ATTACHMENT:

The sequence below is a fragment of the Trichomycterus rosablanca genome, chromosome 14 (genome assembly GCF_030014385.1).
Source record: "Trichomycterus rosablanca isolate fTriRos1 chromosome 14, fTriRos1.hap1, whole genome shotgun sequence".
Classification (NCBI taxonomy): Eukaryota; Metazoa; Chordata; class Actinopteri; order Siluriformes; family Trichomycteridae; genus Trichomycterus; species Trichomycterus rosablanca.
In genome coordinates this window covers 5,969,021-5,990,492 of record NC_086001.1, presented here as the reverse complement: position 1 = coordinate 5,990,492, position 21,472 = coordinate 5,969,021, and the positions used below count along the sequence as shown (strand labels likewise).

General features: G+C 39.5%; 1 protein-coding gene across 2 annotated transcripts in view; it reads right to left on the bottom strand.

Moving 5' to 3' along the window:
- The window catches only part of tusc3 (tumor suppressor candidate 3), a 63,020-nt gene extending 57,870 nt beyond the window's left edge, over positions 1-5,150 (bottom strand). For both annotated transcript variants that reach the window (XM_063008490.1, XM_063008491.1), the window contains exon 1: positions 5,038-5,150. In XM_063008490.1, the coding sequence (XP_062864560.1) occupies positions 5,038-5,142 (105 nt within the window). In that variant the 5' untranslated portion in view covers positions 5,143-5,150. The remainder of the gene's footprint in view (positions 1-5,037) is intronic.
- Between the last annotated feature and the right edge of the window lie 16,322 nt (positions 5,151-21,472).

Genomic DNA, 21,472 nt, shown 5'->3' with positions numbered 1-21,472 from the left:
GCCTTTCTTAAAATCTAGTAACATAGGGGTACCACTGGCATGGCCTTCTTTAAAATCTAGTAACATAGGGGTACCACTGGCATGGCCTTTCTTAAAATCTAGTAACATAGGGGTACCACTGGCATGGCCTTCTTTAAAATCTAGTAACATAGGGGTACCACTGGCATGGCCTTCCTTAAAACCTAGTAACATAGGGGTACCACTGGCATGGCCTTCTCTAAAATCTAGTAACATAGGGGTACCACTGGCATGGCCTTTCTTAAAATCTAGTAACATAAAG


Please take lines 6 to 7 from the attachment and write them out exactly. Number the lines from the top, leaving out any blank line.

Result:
Moving 5' to 3' along the window:
- The window catches only part of tusc3 (tumor suppressor candidate 3), a 63,020-nt gene extending 57,870 nt beyond the window's left edge, over positions 1-5,150 (bottom strand). For both annotated transcript variants that reach the window (XM_063008490.1, XM_063008491.1), the window contains exon 1: positions 5,038-5,150. In XM_063008490.1, the coding sequence (XP_062864560.1) occupies positions 5,038-5,142 (105 nt within the window). In that variant the 5' untranslated portion in view covers positions 5,143-5,150. The remainder of the gene's footprint in view (positions 1-5,037) is intronic.